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Letters to the Editor, Jan. 16

Nothing to worry about

I was a lawyer in Texas and sometimes represented people whose property was taken by pipeline companies using the power of eminent domain.

A pipeline company typically takes a narrow strip of land — say 50 feet wide, like the Jordan Cove 36-inch pipeline. If your farm is 500 feet wide, the pipeline company is taking about 0.6 acres. If your farm is worth $10,000 per acre, the pipeline company might therefore pay you $6,000 for your property and the right to move flammable natural gas under that land, although it can be expected to have a lower opinion of the value of your farm than you do.

You have received next to nothing for the pipeline’s intrusion and you now have a 36-inch-wide, 500-foot-long natural gas bomb next to your remaining property. The bomb will adjoin your neighbor’s property as well, and she will receive nothing from the pipeline company. Take heart: According to Wikipedia there have been “only” 855 “serious incidents” involving gas pipelines in the last 20 years.

David Beale, Medford

Troop 7 says thanks

Boy Scout Troop 7 thanks Medford for their generous support of this year's Christmas tree pickup. This Christmas season, we handed out about 7,000 fliers and subsequently picked up over 500 trees. We also thank Hillcrest Orchard for providing us a place to dispose of the trees and Bartlett Tree Service for chipping the trees into mulch. The donations collected will be used to pay for summer camp, which this year will be at Camp Pigott near Snohomish, Wash.

Troop 7 has been chartered by the Men of the Methodist Church since 1928. Since that time, we have seen almost 100 young men achieve the rank of Eagle Scout.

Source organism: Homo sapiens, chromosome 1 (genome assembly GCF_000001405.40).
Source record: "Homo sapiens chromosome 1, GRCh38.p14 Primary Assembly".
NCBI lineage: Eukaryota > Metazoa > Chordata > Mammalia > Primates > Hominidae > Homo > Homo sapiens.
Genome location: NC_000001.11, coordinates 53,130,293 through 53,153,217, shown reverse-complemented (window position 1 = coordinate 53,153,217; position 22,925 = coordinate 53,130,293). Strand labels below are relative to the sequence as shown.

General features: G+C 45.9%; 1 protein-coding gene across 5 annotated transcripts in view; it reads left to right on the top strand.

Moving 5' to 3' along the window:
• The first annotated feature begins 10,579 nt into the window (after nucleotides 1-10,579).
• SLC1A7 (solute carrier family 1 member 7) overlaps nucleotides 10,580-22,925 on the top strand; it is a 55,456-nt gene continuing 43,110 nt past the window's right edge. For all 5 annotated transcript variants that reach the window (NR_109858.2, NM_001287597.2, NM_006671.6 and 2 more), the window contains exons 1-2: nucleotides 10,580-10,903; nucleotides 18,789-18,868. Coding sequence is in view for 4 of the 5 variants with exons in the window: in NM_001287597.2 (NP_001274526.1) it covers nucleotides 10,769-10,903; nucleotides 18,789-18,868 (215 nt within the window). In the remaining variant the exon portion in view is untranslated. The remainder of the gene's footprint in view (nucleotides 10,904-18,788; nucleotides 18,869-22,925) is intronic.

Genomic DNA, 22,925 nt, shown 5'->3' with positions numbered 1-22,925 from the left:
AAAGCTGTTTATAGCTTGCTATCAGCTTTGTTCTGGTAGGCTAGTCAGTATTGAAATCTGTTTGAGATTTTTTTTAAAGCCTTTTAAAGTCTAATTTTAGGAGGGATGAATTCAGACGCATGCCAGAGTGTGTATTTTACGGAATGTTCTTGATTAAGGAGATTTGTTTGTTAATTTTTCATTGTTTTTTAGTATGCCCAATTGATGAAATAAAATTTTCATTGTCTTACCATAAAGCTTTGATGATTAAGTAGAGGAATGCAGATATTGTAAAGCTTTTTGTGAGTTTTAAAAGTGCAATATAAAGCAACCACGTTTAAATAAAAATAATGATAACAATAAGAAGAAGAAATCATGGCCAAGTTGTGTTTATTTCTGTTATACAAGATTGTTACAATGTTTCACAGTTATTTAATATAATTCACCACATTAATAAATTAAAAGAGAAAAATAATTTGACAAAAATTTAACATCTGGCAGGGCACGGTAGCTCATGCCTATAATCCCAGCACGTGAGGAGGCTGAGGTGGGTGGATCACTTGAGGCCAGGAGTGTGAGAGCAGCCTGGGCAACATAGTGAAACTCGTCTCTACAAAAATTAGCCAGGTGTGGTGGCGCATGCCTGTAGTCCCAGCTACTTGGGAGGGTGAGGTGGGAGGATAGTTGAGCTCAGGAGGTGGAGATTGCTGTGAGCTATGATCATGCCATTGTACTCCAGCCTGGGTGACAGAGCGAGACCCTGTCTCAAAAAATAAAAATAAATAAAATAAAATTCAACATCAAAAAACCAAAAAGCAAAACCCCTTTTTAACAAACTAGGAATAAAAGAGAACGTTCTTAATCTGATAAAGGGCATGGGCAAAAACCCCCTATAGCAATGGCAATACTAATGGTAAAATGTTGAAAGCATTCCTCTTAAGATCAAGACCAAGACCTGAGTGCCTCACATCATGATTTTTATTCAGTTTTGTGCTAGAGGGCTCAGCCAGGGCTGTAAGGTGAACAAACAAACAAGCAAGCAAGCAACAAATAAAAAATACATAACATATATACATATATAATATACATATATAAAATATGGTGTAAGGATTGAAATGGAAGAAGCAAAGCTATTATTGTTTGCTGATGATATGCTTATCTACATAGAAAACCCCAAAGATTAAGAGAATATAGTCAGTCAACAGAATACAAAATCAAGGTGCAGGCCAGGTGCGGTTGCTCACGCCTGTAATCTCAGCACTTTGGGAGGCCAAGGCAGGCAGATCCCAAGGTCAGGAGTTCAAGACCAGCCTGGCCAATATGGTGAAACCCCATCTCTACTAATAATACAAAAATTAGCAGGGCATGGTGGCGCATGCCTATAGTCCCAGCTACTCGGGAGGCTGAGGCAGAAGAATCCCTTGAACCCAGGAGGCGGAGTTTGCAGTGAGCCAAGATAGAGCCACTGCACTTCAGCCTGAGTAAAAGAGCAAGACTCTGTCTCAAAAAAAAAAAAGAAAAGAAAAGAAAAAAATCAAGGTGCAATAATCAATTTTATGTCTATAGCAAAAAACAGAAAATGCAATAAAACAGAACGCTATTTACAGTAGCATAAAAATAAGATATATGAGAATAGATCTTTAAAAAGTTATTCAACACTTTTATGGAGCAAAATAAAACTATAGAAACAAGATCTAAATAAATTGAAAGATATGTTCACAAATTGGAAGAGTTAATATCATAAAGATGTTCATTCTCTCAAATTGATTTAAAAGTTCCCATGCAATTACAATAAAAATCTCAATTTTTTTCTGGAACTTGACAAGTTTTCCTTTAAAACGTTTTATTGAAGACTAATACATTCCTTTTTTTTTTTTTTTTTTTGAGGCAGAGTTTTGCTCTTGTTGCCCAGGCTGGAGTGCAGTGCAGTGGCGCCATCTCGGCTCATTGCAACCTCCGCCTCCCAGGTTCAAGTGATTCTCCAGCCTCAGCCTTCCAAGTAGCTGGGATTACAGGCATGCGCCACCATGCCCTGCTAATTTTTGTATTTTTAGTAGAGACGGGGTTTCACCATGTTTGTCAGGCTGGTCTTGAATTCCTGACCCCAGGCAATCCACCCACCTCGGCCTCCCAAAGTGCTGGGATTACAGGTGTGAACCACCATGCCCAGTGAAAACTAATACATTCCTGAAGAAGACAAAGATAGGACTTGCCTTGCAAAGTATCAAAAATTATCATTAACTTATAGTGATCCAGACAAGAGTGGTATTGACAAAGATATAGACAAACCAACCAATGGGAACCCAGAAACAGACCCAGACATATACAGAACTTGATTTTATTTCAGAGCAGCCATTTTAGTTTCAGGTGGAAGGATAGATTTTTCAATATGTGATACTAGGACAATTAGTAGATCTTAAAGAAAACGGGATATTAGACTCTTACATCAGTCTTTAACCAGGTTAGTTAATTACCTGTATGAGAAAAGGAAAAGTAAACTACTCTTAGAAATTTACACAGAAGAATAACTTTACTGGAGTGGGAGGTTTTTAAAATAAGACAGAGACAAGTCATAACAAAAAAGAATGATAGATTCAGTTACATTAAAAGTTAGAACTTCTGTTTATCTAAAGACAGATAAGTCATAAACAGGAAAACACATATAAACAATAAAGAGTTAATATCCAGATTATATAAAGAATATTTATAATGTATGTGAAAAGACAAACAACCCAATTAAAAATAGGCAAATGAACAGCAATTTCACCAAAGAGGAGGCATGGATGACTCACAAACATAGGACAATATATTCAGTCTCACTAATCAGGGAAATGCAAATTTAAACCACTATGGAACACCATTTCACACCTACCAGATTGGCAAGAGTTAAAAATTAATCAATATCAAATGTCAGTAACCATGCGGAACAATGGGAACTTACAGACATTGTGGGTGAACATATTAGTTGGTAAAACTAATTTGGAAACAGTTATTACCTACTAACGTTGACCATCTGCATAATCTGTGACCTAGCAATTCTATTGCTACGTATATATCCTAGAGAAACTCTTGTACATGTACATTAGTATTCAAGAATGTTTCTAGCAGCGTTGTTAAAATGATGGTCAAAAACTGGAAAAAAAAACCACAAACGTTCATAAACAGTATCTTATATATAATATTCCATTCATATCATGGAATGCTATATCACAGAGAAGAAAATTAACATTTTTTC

We are continuing to receive donations from the community. If you would like to make a contribution, please make your check payable to Troop 7 and mail to: 3559 National Drive, Suite 102, Medford, OR 97504.

Riggs Loftin, First Class Scout, Medford

Leading from behind

On the third day of the Battle of Gettysburg, the Confederates commenced an artillery bombardment from 150 cannons. It was concentrated upon the Union's Second Corps, commanded by Maj. Gen. Winfield Scott Hancock. In his later report, Hancock wrote that it was "the heaviest artillery fire I have ever known." Union soldiers hunkered down behind anything that would give them protection while the cannonballs passed over their heads.

On horseback, Hancock slowly rode along the front of his line and inspired his soldiers with his calmness and courage. One of his brigadiers said to him, "General, the corps commander ought not to risk his life in that way." Hancock replied, "There are times when a corps commander's life does not count."

This came to mind after seeing America "leading from behind" at the rally in Paris.

Dan Baumgartner, Medford

 Hate still fills world

In November 1963 I was a middle school student whose studies were interrupted by our native-born French teacher Madame Smith tearfully telling us of President Kennedy's assassination. In her sorrow she explained that "a voice for freedom" had been murdered by someone filled with hate.

Her emotional words have stayed with me for over 50 years, and now I am honored to respect her memory by offering my own, "Je suis Charlie." Our world is, sadly, still filled with those who hate.

Robert Lowe, Gold Hill

Letters to the Editor, Jan. 16